At 18, I was the kind of person that my future self would dread spending time with. My main concerns about going travelling were these: what will my hair look like when I can't get my roots done? Is it possible to purchase pink hiking boots? And how can one maintain a smooth bikini line for three months straight?
I was a dreadful individual. My boyfriend called me "Princess" and carried my backpack on his front, his on his back. Backpacking was not my natural calling.
I hadn't planned on a gap year; I'd intended to go straight to university to study Law. Unfortunately, I realised about three months before final exams that I didn't want to study Law, and that spending time with said boyfriend was far more fun than studying.
Thus, when August came, I had managed to end my running streak of As and Bs with two Ungradeds. I lost my place at my first-choice university, and this was enough of an impetus for me to put my foot down and say that what I actually wanted was to study English, something my dad had told me all along.
I therefore found myself with a year to kill and a boyfriend who had lofty ambitions about heading out and seeing the world.
I got myself a job and started saving money, determined to tag along – not because I had any burning desire to have adventures, but because I was jealous to the extreme and the idea of him spending a summer with bronzed girls in bikinis left me tugging out my meticulously highlighted hair in clumps.
It was decided that he would jet off first and take in Thailand alone, and I would join him six weeks later in Singapore. I saw him off at the airport and cried the whole way home.
The weeks ticked by in a tortuously slow manner, until the day when it was my parents' turn to see me off. I cried the whole way there. I'm a very ugly crier; it was probably not the romantic reunion either of us had dreamed of.
Singapore was wonderful: clean streets, a lovely hotel, a smooth bikini line. But when the time came to move on to Australia, I began to realise how unsuited I was to the travelling lifestyle.
I had zero tolerance for shared accommodation or cold showers, but, worse, I had no confidence. I hated ordering things in restaurants or paying for myself on the bus; wherever possible, I let my boyfriend do these things for me.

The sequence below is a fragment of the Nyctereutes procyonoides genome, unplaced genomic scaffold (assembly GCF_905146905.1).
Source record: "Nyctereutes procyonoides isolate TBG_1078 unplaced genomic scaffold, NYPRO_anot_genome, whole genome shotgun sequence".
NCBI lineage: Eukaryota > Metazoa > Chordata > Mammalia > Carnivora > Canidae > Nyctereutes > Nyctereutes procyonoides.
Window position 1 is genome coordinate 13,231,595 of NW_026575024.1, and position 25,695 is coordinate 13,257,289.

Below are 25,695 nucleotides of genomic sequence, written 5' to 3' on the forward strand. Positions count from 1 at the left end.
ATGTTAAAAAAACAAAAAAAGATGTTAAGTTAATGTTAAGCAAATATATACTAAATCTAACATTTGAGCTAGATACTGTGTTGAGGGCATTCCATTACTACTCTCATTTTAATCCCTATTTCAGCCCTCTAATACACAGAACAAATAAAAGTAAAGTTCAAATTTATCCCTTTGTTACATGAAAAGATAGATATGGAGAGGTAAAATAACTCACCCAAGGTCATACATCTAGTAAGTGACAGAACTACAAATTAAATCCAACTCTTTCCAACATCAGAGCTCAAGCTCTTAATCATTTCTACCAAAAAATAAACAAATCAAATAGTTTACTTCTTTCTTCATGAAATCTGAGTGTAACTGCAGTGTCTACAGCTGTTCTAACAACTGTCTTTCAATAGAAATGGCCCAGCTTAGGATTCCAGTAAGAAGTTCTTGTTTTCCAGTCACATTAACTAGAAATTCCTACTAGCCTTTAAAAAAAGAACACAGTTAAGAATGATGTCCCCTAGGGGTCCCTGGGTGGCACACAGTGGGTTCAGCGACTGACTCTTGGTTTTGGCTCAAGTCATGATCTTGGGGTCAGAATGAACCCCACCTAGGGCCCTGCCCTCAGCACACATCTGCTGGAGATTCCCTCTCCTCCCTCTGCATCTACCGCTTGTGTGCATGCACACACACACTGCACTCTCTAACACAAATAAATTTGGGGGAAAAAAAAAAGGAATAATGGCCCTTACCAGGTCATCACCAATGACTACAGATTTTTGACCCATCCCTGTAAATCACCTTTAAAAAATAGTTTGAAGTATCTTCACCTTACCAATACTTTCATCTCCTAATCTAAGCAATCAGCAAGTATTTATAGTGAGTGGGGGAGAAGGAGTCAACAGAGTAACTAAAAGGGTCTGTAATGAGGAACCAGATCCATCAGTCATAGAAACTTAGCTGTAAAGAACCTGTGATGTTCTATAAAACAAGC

Sadly for me, we'd signed up to a tour from Sydney to Cairns and the organisers seemed hell-bent on sending me and my pink boots to an early grave. And so it was that one night we found ourselves by the edge of a river in the pitch black, each clutching a kayak.
Signing up for midnight white-water rafting had been a stretch in the first place – but I had imagined a big raft, me safely tucked in the middle somewhere. It was now apparent I was going to have to do this in a way I found more frightening than anything in the world: alone.
"Stay away from the edges if you can," our instructor told us as we strapped on our helmets, "because there're spiders in the trees, and they sometimes drop in the boats."
Never had I wished I was at home in front of Hollyoaks more. We were each given a number. After every set of rapids, we were instructed to shout them in order, so that the instructors could work out whether anyone had capsized or been eaten by spiders.
It was terrifying; I spent the entire time whispering the foulest swear words I knew, every muscle in my body rigid with fear. I watched as others tipped over and had to be rescued, clutching my paddle and trying not to cry. I cursed my boyfriend, the instructors, Australia in general.
But when I made it to the end upright and alive, I was exhilarated. As we relaxed in a 'hot tub' (a hole somebody had dug into the ground and filled with boiling water), I realised that I had done something. I had felt the fear and done it anyway. It was a revelation.
The relationship ended soon after our return to England, and I was still a bit of a princess. But that midnight date with a kayak had ignited a slow-burning spark in me. Little by little, I kept on doing things I was scared of, and each time I felt I had achieved something.
I'm a different person now – a world away from the girl who wouldn't carry her own backpack. But sometimes, when I'm sitting on a plane alone, I think fondly of her. In many ways, she was a lot braver than I am. And she did have really nice hair.
'Someday Find Me' by Nicci Cloke is published by 4th EstateReuse content